JEFFERSON DAVIS POSING AS ABRAHAM LINCOLN
HOUSE OF DAVIS is a capital crime story buried in the facts of U.S. history. The book assembles the circumstances surrounding the life and times of Kentucky-born slave politician Jefferson Davis, beginning on July 4, 1850 with the strange poisoning by fruit (cherries) of his ex-father-in-law, 12th President Zachary Taylor, and ending on October 16, 1906 with the death of his widow on the anniversary of John Brown’s raid at Harper’s Ferry. Gathering historical evidence culled from the far corners of the nation’s historical archives, drawing primary material together not previously admitted into evidence, HOUSE OF DAVIS splinters the wooden story of America’s only confederate president and musters facts in the case for a long-rumored Washington, D.C. conspiracy.
WILLIAM B. HALDEMAN POSING AS LOS ANGELES TIMES PUBLISHER “HARRISON GRAY OTIS”
SUNSET CLUB tracks down two-dozen spies recruited by Jefferson Davis in the final year of the Civil War. Those Kentucky secret service men perfected the arts of role-playing: first by pretending to be Midwesterners on cavalry raids north with Blue Grass maurauder John Hunt Morgan; later by disguising themselves as Union soldiers on trains south from their secret service hideouts in Canada. They prepared John Wilkes Booth in Montreal, which is why they were indicted for treason after the war. Yet they were later pardoned and most returned home to Kentucky where they led conventional second lives as lawyers. Still, photographs say they also led twlight third lives as Hollywood’s paramount actors, and that non-fiction tale is more incredible than the Wizard of Oz.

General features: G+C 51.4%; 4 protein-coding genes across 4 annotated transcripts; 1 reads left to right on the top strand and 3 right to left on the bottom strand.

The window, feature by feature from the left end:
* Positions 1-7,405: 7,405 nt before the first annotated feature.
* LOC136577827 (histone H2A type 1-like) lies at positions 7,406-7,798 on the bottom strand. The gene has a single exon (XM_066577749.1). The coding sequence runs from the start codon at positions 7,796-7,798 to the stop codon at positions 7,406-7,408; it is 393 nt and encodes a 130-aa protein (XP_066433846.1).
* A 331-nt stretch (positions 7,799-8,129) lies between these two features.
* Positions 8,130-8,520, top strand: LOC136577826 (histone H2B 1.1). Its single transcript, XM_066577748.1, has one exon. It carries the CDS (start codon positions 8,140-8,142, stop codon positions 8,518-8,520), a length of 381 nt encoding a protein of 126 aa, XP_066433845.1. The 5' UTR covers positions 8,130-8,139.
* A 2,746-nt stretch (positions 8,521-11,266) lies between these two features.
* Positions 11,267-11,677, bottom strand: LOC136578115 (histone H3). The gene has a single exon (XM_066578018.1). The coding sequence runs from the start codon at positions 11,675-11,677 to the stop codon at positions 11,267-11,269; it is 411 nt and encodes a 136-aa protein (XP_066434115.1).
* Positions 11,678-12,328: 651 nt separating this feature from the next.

DAUGHTER OF CONFEDERACY “WINNIE” DAVIS POSING AS LA ACTRESS “NELLIE” DAVIS
SOUTHLAND is a history of Los Angeles before Hollywood. It’s also a non-fiction crime noir that lives up to the sprawling city’s reputation for aliases and intrigue. The facts focus in on the history of 6,656 acres lying beneath L.A.’s star-studded town of Pacific Palisades. In 1910, at a New Year’s celebration hosted by a matron of the first family of European heritage to settle the property, Maria Dionisia Jesus de Garcia and her family, 13 persons in all, were poisoned by fruit (pears). Pulling evidence together from the far corners of the archives, culling facts together not previously admitted into evidence, SOUTHLAND demonstrates how the family was murdered and points an accusing finger at the children of Jefferson Davis “buried” in Hollywood Cemetery.